Beijing Looks for Australian Wagyu

AUSTRALIA - The Beijing district in China, home for over 20 million people, produces just five per cent of its beef consumption. A delegation from the Beijing Bureau of Agriculture visited Victoria recently to investigate how Australian Wagyu beef and Wagyu genetics could fill the void in the upper level market segment.
calendar icon 8 July 2013
clock icon 2 minute read

Chinese Wagyu Delegation to AustraliaThe delegation of eight, led by the bureau’s Deputy Director General Mr Rongcai Ma, were special guests at the VFF/RASV Taste of Victoria dinner at the Royal Melbourne showgrounds where they sampled the very best Victorian produce.

The delegation’s only farm visit in Victoria was to Blackmore Wagyu at Alexandra where the team’s animal husbandry and nutrition experts questioned David Blackmore on the genetics, meat quality and marbling ability of Australian Wagyu and observed Blackmore’s unique on-farm feeding process that has resulted in a 20% increase in growth rates over traditional feedlotting methods.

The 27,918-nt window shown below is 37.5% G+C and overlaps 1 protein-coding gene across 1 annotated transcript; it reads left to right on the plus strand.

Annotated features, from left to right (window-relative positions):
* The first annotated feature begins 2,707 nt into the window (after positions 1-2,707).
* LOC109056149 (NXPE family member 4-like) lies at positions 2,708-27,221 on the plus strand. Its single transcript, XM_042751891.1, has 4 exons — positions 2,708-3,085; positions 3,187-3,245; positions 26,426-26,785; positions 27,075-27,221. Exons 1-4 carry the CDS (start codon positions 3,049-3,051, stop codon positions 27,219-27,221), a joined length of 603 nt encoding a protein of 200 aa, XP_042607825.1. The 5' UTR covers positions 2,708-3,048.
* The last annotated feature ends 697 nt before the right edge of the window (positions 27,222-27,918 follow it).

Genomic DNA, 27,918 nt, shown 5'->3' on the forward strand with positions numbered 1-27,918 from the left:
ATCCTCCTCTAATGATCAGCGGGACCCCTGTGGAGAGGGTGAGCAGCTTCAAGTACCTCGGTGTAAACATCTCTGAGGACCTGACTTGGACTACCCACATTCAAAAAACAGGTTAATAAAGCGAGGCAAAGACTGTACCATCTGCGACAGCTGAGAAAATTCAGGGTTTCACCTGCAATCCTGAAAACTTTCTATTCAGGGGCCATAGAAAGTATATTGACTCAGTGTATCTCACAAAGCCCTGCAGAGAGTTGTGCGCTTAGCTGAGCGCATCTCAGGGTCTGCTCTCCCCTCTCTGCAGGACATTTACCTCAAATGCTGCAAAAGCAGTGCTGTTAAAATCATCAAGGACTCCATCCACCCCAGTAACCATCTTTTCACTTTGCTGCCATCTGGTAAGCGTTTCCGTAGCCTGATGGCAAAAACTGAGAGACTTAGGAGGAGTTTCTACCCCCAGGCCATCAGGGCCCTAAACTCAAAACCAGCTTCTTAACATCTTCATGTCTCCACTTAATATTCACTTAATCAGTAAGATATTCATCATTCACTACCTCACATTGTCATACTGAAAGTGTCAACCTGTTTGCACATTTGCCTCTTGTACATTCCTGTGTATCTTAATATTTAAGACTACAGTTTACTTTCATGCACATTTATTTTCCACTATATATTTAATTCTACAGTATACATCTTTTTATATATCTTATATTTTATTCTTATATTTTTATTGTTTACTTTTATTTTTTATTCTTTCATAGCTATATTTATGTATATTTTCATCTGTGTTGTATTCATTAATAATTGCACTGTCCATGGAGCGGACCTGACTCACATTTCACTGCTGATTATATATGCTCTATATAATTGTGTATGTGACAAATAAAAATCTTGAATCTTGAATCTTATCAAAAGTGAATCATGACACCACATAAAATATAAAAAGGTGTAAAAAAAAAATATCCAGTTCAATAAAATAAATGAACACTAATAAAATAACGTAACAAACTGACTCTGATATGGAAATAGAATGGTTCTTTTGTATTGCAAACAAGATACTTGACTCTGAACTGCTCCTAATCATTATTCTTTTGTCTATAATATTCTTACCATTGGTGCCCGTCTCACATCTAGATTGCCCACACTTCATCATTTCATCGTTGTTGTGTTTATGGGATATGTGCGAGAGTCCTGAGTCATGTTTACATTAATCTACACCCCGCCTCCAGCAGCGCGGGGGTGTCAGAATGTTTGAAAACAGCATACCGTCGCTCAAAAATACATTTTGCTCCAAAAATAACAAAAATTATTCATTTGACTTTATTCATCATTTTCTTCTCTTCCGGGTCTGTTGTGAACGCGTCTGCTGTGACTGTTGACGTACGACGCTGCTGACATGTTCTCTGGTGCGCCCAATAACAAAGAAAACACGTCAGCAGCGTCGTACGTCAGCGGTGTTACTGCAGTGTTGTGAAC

Mr Ma said that as the standard of living in China continues to rise, demand for high quality protein such as Wagyu beef was increasing and despite many of Beijing’s 200,000 beef and dairy cattle originating from Canada, Australia was seen as a reliable source of quality beef and genetics.

“We need to increase our beef production to become more self sufficient and Australian Wagyu may be the answer,” said Mr Ma.

At present the Beijing province produces 90% of its pork and 60% of its milk requirements so the 5% of its beef requirements is far too low according to Mr Ma.

David Blackmore, who exports Wagyu beef to Beijing’s five star hotel industry, told the group Australia was home of a broad range of Wagyu genetics for the Chinese market. But he said the import protocol required by the Chinese authorities for Australia was very strict and if Beijing wanted to import semen and embryos the quarantine time for the donor animals was far greater than for any other country.

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